The official's main purpose is to keep track of penalty time and open the door to let the players out. But he also provides the on-ice officials with new pucks when those in the game are lost to the crowd.

There are also some unofficial duties such as being a travel guide for visiting players and a message bearer. Sometimes they lend a sympathetic ear.

Chuck Fontana, a penalty box official at the Ice Palace, said one player even wanted him to stand on his stick blade to straighten it out and avoid a penalty for an illegal stick.

"He had just received a penalty for it," Fontana said. "I guess the other stick they brought out, he was worried about where that was. He asked me to stand on it. I didn't."

Fontana, 62, has worked Lightning games since they were played at the fairgrounds. The Merritt Island resident drives 240 miles round trip on game days. He wouldn't miss it.

"Sometimes its humorous," he said. "I'll get notes passed to me from the ladies who want to talk to the players. I tell them I can't do that."

Fontana said he did set up a referee with an old girlfriend, who approached Fontana and asked him to arrange the reunion. Most of his interaction, though, is with the players.

"Some will come in and ask about the penalty, did I see it, and then try to get me on their side or at least convinced of the issue," Fontana said.

"I'm careful. If somebody is coming in and they're just really upset, I give them all the room they need. Normally, they'll settle down relatively soon."

Repeat offenders get a friendly greeting.

"I'll say things like, "Back again?' Most of them take it with a laugh," Fontana said. "On the visitors' side you always have the opportunity, particularly in the middle of winter, to talk about the weather. They're normally impressed they get a chance to play golf in the middle of the season. You normally get some local interest questions."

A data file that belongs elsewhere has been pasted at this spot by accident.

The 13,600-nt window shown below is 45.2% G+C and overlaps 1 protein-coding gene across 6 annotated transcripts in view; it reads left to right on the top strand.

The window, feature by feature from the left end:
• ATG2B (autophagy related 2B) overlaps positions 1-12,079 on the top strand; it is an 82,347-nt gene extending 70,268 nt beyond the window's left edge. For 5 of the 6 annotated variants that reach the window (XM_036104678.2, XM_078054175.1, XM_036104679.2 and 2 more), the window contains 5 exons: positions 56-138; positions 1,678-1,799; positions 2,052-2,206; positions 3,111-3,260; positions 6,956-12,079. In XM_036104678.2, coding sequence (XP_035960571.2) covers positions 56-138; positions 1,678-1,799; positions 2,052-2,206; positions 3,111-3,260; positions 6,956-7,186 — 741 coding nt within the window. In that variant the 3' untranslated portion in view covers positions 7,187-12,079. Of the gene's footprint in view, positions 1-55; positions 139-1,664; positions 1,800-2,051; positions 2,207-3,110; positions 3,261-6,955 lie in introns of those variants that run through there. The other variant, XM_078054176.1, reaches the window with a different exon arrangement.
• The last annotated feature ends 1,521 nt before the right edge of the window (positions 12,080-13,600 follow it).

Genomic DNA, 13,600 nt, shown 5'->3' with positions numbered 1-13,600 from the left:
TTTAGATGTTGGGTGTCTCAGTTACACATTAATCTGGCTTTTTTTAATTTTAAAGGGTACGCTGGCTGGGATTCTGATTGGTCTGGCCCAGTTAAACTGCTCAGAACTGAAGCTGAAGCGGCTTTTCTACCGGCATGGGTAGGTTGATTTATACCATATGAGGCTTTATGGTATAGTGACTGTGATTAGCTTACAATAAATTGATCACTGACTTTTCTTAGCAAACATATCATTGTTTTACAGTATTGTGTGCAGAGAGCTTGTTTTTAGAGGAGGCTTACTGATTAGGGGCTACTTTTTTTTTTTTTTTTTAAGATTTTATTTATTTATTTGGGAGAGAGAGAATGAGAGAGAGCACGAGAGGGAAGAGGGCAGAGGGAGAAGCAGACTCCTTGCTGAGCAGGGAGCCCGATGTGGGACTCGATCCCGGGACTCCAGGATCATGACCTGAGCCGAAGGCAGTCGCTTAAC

It's not always fun and games. Sometimes things go very, very wrong in penalty boxes.

When Lightning general manager Rick Dudley played for the AHL's Cincinnati Swords in the early '70s, the penalty boxes in the home arena were so crude, all that separated them was a uniformed cop.

After one spirited brawl, Dudley and his opponent wouldn't cool down.

"We decided to carry it on," Dudley said. "This poor old policeman tried to jump in the way while we were throwing 'em, and I nailed him and knocked him out. He refused to work another hockey game."

That cop would have freaked out if he had seen Dudley, playing for Cincinnati of the old WHA, scaling the penalty box glass in Birmingham to get at an opponent.

The scene made such an impression on Birmingham fans, they taunted Dudley during subsequent visits with a Spiderman puppet wearing his No. 9.

"Every time I went into Birmingham, they had me hung in effigy," Dudley said.

Such scenes are almost non-existent today, mainly because penalty boxes are so insulated and because there would be severe penalties.

Players still communicate from box to box. Some tap the glass with their sticks. Nashville's Scott Walker once stuck his tongue out at San Jose's Brian Marchment.

One thing Tampa Bay's Dwyer doesn't recommend is throwing something.

"You start throwing things," Dwyer said, "and you're bound to stay in there a little longer."